How To Profit in Alaskan Skies

"A life of adventure–doing what you love and getting paid for it–does this sound interesting to you? Maybe if you’re thinking about a career change, you should think about heading to Alaska to be a float plane pilot or a bush pilot." That’s the advice Sandra McKeever offers in her recent article on jobs for pilots. From summer fun to glacial adventures, Alaska offers pilots a unique, sometimes profitable, destination. But that’s only the tip of the iceberg.

At the very least, it’s an excellent summer vacation idea if you can’t manage the career change right now. These pilots live lives that most of us will only dream of. Think of it this way if you have to justify the change to your significant other: you are pretty much guaranteed relief from heat and humidity if you’re in Alaska. That should definitely get you to at least the "I’ll think about it" stage with them (If you’re lucky.)

Fast forward to what your life would be like in the winter. Imagine the adrenaline rush of flying over a glacier and then landing on an icy lake with skis on your plane. No brakes here. . .all you’ve got is your wits and some luck.

Are you looking for some more "subtle" adventure? You could fly charter flights the rest of the year into the wilderness and drop people off for a day of fishing, hiking, nature-watching or the like and then head back at the end of the day to pick them up and take them back to civilization. Talk about the ideal job for a pilot.

There are thousands of lakes in Alaska that you can land on, or if you prefer you can put your tundra tires to work and find a flat spot to land in the wilderness. Bust out "The Claw" and leave your plane to go do some exploring of your own. The cool thing about this particular tiedown is that it’s not only super-portable but the more your plane pulls on it the deeper it pulls into the ground, keeping it safe from those renegade tornadoes that keep threatening to swoop your little investment away.

< span>There is some sort of fancy mathematical equation for how The Claw works, and if you want to work it out you can go right ahead. For the rest of us, trust me, this contraption is very cool. It’s easy to take with you because it breaks down and even has its own storage bag.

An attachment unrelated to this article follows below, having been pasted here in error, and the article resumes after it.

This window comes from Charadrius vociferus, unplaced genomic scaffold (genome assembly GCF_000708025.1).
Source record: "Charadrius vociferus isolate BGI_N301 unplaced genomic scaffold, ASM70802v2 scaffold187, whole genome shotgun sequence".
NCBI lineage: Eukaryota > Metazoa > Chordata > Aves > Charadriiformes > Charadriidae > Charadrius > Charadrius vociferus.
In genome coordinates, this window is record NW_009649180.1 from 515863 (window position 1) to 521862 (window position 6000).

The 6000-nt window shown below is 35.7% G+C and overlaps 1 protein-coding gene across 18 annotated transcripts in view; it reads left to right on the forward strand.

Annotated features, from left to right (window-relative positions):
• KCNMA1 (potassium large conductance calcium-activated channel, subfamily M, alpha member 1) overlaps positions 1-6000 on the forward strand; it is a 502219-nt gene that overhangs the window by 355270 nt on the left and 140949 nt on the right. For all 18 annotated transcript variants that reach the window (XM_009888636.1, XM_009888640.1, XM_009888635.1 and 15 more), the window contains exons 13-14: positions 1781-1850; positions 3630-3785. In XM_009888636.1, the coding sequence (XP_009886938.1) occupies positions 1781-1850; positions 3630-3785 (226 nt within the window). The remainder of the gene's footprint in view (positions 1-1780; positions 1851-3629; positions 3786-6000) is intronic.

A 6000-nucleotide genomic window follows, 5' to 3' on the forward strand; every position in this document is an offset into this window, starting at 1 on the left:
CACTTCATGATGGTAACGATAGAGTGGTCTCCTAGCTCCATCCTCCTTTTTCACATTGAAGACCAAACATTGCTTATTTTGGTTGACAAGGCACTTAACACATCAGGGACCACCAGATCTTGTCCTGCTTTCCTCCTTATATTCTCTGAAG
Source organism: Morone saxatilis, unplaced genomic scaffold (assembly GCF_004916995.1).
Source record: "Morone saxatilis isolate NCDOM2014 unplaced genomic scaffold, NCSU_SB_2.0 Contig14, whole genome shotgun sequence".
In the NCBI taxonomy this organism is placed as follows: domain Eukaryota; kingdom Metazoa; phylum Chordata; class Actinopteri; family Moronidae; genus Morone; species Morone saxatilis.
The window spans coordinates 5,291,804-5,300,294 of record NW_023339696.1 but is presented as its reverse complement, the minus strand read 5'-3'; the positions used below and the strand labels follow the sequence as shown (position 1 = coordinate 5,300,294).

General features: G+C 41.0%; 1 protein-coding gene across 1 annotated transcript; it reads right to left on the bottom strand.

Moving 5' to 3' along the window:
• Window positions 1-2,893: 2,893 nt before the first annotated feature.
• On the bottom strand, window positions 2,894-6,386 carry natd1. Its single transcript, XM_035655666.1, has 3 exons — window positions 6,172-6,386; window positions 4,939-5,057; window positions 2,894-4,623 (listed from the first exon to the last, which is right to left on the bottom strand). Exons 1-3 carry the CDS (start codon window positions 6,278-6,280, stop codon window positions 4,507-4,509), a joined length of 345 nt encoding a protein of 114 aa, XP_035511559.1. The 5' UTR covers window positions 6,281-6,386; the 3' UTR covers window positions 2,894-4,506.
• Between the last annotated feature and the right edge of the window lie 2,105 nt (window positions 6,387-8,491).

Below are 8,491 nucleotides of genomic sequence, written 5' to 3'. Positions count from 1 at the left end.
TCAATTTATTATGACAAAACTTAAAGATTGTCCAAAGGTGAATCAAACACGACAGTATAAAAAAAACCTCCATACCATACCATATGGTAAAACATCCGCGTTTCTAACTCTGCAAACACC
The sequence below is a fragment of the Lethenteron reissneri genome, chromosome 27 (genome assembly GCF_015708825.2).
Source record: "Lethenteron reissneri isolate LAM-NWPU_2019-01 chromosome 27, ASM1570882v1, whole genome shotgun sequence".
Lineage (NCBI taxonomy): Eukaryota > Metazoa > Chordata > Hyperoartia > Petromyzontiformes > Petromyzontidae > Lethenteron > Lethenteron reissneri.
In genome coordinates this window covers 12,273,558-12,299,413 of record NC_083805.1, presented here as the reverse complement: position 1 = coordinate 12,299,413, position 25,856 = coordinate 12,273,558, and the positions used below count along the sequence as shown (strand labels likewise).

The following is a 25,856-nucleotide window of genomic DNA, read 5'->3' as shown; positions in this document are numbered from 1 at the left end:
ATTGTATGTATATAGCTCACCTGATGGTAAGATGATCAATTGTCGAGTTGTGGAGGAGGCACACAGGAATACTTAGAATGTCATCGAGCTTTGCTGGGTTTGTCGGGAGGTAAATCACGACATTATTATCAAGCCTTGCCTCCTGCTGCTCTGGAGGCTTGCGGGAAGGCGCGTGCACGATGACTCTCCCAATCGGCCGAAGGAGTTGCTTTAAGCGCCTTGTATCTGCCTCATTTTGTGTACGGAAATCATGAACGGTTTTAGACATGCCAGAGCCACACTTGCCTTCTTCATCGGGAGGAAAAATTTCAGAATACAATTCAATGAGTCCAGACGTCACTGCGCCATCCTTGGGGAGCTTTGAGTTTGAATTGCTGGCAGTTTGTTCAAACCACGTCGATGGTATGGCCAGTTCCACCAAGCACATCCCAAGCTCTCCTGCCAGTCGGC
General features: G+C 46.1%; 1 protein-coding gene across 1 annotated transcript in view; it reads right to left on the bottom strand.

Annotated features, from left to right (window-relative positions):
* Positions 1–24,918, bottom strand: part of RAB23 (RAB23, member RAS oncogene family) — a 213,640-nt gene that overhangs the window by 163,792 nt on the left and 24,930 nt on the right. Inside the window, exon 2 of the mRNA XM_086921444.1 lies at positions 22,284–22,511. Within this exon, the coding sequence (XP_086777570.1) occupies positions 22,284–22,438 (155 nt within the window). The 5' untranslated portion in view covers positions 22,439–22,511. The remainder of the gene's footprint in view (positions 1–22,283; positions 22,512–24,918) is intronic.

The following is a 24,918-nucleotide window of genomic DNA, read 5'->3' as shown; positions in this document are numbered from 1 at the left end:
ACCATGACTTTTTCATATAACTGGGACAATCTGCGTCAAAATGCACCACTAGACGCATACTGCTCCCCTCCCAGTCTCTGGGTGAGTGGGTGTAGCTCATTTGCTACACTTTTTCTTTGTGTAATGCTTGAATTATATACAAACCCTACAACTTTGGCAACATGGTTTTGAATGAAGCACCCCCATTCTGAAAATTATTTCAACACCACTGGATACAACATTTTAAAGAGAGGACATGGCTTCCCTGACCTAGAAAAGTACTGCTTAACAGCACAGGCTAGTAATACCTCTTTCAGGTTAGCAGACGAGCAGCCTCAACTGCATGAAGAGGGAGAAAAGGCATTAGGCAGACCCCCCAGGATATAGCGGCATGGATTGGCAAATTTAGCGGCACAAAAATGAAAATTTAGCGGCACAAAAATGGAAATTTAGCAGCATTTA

However, there are always two sides to every story. . .living in Alaska means that you probably aren’t going to see most of your family as often as you’d like (or if it’s the in-laws that might not be such a bad thing, right?) and every day in your plane isn’t necessarily going to be idyllic.

If you have a job flying you are going to have to be out in all sorts of weather; much of it is as far from ideal conditions as you can imagine. You’ll have to have a lot of training and experience as well as the guts to keep going when you know that you really shouldn’t. Not to mention that when you turn a hobby into a job you run the risk of losing the excitement and reward that you get out of it.

If you are still interested at this point and I haven’t dissuaded you then probably you are going to make a go of it "by hook or by crook." Good for you!

Overall, the idea of spending time in Alaska with your family (or just alone with your plane if you’re that type of person) can be a reality for most anybody. All it takes is some research, a little bit of planning, and before you know it, you’re off on an adventure that will be well worth writing home about.< /span>

Things that you will need for your trip:

     1. Plane

2. Maps

3. Tiedown

4. Willing victom to tag along

5. Warm clothes

6. Camera

7. Floats (weather permitting)

8. Skis (weather permitting)

9. A guide who knows where the best places are to check out